Escape sequences (some defined set of characters) with ANSI color codes are used to change the color of the output on a Linux Terminal. 

The string preceded with the escape sequence to be colored in Linux Terminal.

$ echo -e "\e[1;31mHai Everybody!"
The flag '-e' will enable the echo command to consider the escape sequences in the string. Without the flag, an echo will print the characters \e[1;31m like this.
We can also use multiple colors for different substrings.

$ echo -e "\e[1;32mHai \e[1;35mEverybody!"
The colors in the range 30-39 are for the text. If we want to change the background color, we can do so by using the colors of codes 40 and above.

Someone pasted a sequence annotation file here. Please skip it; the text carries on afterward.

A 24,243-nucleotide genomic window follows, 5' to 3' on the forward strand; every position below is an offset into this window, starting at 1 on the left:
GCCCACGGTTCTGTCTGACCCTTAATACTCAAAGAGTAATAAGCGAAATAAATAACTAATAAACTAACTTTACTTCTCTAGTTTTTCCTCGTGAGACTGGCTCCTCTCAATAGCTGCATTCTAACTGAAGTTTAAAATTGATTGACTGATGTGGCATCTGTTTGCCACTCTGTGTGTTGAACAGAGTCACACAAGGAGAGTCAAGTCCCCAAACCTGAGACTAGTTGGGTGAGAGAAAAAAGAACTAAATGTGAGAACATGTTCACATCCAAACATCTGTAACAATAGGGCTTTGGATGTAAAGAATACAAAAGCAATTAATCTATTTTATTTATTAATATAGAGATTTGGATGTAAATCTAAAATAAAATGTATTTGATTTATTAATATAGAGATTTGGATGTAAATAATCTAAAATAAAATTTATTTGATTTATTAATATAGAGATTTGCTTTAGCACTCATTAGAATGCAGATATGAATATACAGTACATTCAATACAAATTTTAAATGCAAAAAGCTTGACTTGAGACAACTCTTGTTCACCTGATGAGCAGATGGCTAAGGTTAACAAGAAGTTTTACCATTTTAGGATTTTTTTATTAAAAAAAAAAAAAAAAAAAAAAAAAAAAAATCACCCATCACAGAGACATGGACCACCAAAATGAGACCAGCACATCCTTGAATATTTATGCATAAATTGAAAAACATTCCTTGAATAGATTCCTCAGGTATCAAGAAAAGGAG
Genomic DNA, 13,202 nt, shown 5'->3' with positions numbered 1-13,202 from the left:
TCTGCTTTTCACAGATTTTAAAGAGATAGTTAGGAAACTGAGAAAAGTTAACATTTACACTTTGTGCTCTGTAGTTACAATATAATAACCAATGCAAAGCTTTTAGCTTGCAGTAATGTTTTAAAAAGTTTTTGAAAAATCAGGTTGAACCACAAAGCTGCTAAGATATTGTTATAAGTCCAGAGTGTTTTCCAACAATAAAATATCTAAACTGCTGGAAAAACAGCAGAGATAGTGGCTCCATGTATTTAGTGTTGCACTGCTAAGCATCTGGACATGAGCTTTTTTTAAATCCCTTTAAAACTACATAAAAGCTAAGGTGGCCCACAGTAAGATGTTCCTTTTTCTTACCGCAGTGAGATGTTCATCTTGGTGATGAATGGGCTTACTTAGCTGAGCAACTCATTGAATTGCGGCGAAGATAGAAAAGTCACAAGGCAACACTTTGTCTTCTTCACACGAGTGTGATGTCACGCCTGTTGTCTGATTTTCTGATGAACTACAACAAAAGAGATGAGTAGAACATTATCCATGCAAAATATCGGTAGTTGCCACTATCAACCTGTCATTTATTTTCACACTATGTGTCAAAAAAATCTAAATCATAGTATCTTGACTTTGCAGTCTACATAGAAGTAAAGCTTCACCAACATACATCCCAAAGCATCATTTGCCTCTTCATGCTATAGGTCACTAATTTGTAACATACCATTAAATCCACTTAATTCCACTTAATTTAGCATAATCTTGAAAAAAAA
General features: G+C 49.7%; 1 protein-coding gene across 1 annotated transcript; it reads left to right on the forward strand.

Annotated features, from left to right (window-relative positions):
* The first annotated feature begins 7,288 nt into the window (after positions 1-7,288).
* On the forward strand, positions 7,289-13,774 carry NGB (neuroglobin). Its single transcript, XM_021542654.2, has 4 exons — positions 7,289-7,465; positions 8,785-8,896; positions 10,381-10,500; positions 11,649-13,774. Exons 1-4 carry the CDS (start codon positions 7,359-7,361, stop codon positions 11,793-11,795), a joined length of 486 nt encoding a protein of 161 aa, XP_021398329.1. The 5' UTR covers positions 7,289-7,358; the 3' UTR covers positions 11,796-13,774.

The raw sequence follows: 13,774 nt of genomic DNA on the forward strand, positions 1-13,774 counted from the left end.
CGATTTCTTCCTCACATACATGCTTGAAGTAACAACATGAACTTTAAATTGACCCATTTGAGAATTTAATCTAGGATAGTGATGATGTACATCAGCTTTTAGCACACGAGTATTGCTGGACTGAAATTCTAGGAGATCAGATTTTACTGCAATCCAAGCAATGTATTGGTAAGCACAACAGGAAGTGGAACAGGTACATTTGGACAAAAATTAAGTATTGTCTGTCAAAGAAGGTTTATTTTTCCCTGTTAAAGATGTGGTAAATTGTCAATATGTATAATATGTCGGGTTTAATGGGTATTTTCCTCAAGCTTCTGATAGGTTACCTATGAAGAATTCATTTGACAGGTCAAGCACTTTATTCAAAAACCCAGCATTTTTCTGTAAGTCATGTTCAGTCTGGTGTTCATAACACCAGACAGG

$ echo -e "\e[1;46mHai Everybody!"
We can see that the background color Cyan has not only been applied on the text, but also on the console prompt string. To prevent this, end our echo string with an escape string with no color code.
$ echo -e "\e[1;46mHai Everybody!\e[1;m"
We can use many more colors for our string. The list of colors is as follows:
Color        Text      Background
Black         30         40
Red           31         41
Green        32         42
Yellow        33         43
Blue           34         44
Magenta    35         45
Cyan          36         46
White         37          47

Using the python script below, you are able view the color codes on the console page,

 $ python -c "print('\t'.join(f'\u001b[1;38;5;{color}m{color.ljust(4)}' + ('\n' if not int(color) % 8 else '') for color in (str(i) for i in range(256))) + '\u001b[0m')"